Daily Archives: February 27, 2012

Economic cheerleaders on Wall Street and in the White House are taking heart. The US has had three straight months of faster job growth. The number of Americans each week filing new claims for unemployment benefits is down by more than 50,000 since early January. Corporate profits are healthy. The S&P 500 on Friday closed at a post-financial crisis high.

Has the American recovery finally entered the sweet virtuous cycle in which more spending generates more jobs, more jobs make consumers more confident, and the confidence creates more spending? On the surface it would appear so.

American consumers in recent months have let loose their pent-up demand for cars and appliances. Businesses have been replacing low inventories and worn equipment. The richest 10 per cent, owners of approximately 90 per cent of the nation’s financial capital, have felt freer to splurge. Consumer confidence is at a one-year high, according to data released on Friday.

The government on this side of the Atlantic has not succumbed to the lunacy of austerity. Republicans in Congress have just agreed to extend both a payroll tax cut and extra unemployment benefits, and the US Federal Reserve is resolutely keeping interest rates near zero.

Yet the US economy has been down so long that it needs substantial growth to get back on track – far faster than the 2.2 – 2.7 per cent projected by the Federal Reserve for this year (a projection which itself is likely to be far too optimistic).

A strong recovery can’t rely on pent-up demand for replacements or on the spending of the richest 10 per cent. Consumer spending is 70 per cent of the US economy, so a buoyant recovery must involve the vast middle class.

But America’s middle class is still hobbled by net job losses and shrinking wages and benefits. Although the US population is much larger than it was 10 years ago, the total number of jobs today is no more than it was then. A significant portion of the working population has been sidelined – many for good. And the median wage continues to drop, adjusted for inflation. On top of all that, rising gas prices are squeezing home budgets even more.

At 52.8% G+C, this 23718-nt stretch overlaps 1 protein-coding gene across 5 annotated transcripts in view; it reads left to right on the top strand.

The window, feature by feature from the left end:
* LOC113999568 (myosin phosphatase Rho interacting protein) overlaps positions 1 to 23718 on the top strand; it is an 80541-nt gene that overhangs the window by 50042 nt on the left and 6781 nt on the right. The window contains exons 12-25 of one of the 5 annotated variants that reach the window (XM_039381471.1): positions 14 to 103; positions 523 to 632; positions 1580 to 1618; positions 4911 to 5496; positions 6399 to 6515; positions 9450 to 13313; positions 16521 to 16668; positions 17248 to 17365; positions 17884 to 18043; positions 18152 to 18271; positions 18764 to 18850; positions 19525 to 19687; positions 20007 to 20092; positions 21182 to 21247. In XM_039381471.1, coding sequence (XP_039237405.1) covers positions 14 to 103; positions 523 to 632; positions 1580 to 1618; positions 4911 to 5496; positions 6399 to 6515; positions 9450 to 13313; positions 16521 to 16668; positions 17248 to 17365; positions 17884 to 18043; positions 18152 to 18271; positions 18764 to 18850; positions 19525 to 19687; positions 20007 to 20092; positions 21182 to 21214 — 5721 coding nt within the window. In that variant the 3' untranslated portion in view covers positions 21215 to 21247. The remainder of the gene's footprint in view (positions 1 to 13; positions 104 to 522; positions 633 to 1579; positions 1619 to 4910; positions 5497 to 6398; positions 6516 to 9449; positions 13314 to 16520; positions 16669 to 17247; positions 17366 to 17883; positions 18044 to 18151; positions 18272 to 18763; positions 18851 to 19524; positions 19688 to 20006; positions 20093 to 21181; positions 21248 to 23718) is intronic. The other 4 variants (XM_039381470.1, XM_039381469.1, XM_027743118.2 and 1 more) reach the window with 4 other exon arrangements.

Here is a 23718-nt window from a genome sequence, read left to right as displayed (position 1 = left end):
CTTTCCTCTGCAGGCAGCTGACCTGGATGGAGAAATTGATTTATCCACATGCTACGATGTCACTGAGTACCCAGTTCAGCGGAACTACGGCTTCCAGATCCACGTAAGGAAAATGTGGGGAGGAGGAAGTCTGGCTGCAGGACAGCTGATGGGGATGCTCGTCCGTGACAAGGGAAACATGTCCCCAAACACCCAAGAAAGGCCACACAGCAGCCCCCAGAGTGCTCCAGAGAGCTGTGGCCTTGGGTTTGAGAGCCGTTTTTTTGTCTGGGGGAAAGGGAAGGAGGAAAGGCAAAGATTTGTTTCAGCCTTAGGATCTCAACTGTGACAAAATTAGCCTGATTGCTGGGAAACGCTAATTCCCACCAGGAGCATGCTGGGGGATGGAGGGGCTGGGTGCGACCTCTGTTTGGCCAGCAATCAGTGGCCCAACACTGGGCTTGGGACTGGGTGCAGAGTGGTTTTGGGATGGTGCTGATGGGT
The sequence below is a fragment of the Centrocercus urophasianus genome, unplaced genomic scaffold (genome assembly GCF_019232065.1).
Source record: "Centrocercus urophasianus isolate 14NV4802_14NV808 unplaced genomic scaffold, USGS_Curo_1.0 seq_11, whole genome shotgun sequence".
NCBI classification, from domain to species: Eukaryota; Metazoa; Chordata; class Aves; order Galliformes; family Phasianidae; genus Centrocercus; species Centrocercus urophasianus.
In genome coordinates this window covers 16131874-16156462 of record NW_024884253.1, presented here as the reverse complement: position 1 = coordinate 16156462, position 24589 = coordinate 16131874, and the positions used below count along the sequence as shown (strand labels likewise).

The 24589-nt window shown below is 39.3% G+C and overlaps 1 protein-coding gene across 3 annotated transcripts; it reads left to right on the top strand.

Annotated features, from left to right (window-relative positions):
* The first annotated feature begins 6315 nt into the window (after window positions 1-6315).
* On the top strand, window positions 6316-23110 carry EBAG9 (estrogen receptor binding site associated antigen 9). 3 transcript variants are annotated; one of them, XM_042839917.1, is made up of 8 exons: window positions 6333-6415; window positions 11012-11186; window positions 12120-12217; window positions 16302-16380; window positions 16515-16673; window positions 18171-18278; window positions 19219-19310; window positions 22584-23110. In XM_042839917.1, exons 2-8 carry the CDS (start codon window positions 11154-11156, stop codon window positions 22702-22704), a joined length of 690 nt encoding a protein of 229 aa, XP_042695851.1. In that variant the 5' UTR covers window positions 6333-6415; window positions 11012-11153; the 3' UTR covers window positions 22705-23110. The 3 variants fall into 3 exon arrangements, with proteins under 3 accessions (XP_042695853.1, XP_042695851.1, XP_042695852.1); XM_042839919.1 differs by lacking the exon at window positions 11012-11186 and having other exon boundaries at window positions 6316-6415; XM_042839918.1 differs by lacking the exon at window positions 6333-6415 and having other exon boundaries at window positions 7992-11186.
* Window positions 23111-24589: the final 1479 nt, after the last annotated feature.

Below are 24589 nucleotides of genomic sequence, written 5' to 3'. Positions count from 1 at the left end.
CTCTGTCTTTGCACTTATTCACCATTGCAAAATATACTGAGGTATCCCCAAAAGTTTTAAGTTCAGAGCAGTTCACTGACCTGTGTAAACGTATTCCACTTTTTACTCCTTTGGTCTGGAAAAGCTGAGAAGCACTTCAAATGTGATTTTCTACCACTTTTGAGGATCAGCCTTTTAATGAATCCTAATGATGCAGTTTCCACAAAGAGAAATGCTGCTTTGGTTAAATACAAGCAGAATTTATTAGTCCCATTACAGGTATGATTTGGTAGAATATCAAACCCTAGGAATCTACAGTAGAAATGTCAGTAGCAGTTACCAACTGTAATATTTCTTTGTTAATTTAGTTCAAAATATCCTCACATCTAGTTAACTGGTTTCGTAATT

Yet the biggest continuing problem for most Americans is their homes. Purchases of new homes are down 77 per cent from their 2005 peak. They dropped another 0.9 per cent in January. Home sales overall are still dropping, and prices are still falling – despite already being down by a third from their 2006 peak. January’s average sale price was $154,700, down from $162,210 in December.

Houses are the major assets of the American middle class. Most Americans are therefore far poorer than they were six years ago. Almost one out of three homeowners with a mortgage is now “underwater”, owing more to the banks than their homes are worth on the market.

Optimists point to declining home inventories in relation to sales, but they’re looking at an illusion. Those supposed inventories don’t include about 5m housing units with delinquent mortgages or those in foreclosure, which will soon be added to the pile. Nor do they include approximately 3m housing units that stand vacant – foreclosed upon but not yet listed for sale, or vacant homes that owners have pulled off the market because they can’t get a decent price for them. Vacancies are up 1m from 2006.